Prince Charles: Banks are crucial to 'cracking' the climate crisis

Prince Charles has urged financial institutions to develop a "real understanding" of the influence they have to bring about a net-zero, resource-efficient economy, arguing that the sector has been "closed-minded" and slow to react in the past.

Image: Dan Marsh/CC-BY-SA-2.0 

Image: Dan Marsh/CC-BY-SA-2.0 

The Prince’s call to action was made at the enthronement of Emperor Naruhito in Japan this weekend, where he told The Evening Standard that banks and corporates must urgently set about divesting from fossil fuels and ploughing “trillions of pounds” into projects which preserve and restore nature.

Charles is notably the founder of the Corporate Leaders Group Europe and The Prince of Wales’ Corporate Leaders Group – bodies which aim to support business leadership for a “climate neutral” economy in the UK and abroad.

He told the Standard that the “countless seminars and workshops” held by these groups have been unable to “actually crack the real problem”, due to a “lack of the real understanding on the part of the financial services and capital markets sector to understand why there was such a need to invest”.

Charles acknowledged that the green finance sector has been booming in recent times, with changes in the policy and corporate sphere paving the way for “sustainable” investments to become profitable in both the short and the long-term. Indeed, Bloomberg New Energy Finance (BNEF) this month reported that global issuance of sustainable debt had surpassed $1trn for the first time.

However, the Prince said interest must now be expanded solely from clean energy and transport projects to cover reforestation, fishery and ocean restoration, regenerative agriculture and the creation of circular economies. On the latter, the world's largest asset management firm, BlackRock, recently launched its first investment fund dedicated to accelerating the global development of a circular economy.

Charles additionally emphasised the importance of collaboration in greening economies, adding: “The money is now at last beginning to become available… because there are trillions of pounds out there, particularly in the private sector which can now potentially be harnessed to drive real change. The key is the private sector, which has to lead, then you can create a partnership with the public sector.”

Growing movement

Charles’ call to action comes shortly after he partnered with the World Economic Forum (WEF) to launch the Sustainable Markets Council – an initiative which connects corporates, finance giants and policymakers in a shared goal to “transform our market mechanisms to work for, not against, sustainability”.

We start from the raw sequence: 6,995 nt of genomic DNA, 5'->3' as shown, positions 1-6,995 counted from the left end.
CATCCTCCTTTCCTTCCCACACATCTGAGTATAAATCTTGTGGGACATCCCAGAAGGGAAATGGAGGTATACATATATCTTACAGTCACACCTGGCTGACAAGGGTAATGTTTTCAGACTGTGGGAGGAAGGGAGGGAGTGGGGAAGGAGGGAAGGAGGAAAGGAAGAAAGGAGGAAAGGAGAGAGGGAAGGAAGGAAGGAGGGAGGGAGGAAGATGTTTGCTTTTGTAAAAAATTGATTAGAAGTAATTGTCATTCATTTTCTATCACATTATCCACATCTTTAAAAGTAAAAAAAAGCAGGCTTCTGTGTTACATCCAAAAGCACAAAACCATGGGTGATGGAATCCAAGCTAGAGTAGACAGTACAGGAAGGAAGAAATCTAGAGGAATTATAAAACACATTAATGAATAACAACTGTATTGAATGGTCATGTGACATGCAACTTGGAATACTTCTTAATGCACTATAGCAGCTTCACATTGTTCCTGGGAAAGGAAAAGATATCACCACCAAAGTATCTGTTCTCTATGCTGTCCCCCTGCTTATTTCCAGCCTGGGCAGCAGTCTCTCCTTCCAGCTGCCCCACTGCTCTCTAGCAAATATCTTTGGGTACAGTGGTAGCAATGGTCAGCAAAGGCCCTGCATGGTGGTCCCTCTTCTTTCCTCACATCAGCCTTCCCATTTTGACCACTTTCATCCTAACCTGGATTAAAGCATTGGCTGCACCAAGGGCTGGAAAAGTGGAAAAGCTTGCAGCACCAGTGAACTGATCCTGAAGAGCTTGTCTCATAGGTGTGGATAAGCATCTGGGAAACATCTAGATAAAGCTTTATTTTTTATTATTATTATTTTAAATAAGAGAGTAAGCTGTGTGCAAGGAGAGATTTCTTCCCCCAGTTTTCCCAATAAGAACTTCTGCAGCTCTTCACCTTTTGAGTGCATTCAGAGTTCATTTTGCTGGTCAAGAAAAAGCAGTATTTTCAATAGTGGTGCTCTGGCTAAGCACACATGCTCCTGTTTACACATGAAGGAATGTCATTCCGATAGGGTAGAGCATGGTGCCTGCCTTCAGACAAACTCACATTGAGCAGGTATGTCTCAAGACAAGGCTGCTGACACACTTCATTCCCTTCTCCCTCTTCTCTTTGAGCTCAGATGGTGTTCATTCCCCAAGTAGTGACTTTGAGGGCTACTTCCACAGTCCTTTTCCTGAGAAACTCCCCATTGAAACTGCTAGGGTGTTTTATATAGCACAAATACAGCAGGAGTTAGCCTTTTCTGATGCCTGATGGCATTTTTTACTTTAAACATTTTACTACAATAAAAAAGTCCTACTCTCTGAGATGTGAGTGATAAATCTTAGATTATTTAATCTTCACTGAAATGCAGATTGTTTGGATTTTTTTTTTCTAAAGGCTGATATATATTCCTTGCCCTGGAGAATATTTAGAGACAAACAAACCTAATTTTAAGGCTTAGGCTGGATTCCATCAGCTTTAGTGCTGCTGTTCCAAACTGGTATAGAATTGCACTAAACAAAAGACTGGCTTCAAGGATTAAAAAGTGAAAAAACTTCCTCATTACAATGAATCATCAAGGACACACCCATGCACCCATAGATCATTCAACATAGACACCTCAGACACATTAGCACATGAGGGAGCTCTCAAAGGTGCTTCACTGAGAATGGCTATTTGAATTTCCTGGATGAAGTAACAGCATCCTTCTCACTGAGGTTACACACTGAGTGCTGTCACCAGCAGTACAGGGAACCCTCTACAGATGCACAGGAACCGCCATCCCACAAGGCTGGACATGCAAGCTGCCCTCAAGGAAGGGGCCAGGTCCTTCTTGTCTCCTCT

The Council’s work covers three areas: bringing about a shift in corporate business models, reorienting and mobilising finance and creating an “enabling” policy and cultural environment that incentivises action through regulation.

On the finance piece, the UN’s Climate Summit in New York this autumn saw 130 banks, representing one-third of the worldwide banking sector, commit to aligning their actions with the aims of the Paris Agreement. Since then, Bank of England’s Mark Carney has warned corporations that they will lose investment without thorough climate disclosures, and research from Reuters has found that several major  North American banks are marking down their expectations for oil and gas prices that underpin loans. 

Nonetheless, recent research from the World Resources Institute (WRI) revealed that less than half of the world’s largest banks have outlined commitments to invest more in renewable energy and less in fossil fuels. This lack of action led to Extinction Rebellion activists across the world targeting banks to call for a greener finance system during the group’s autumn uprising.


Green finance at edie’s Sustainability Leaders Forum

edie’s Sustainability Leaders Forum returns in 2020, as some of the biggest companies, individuals and organisations championing sustainability gather at the Business Design Centre on 4 & 5 February.

Green finance will be a key discussion point, with speakers including Green Finance Institute CEO Rhian Mari Thomas, M&G Investment's head of responsible investment and ESG Anita McBain and Aviva Investors' global head of governance Mirza Baig. 

Other keynote speakers at this flagship, multi-award-winning event features include Mary Robinson, former President of Ireland; Rebecca Marmot, Unilever CSO; Tom Szaky, TerraCycle CEO and Gilbert Ghostine, Firmenich CEO. For details and to register visit:https://event.edie.net/forum/


Sarah George



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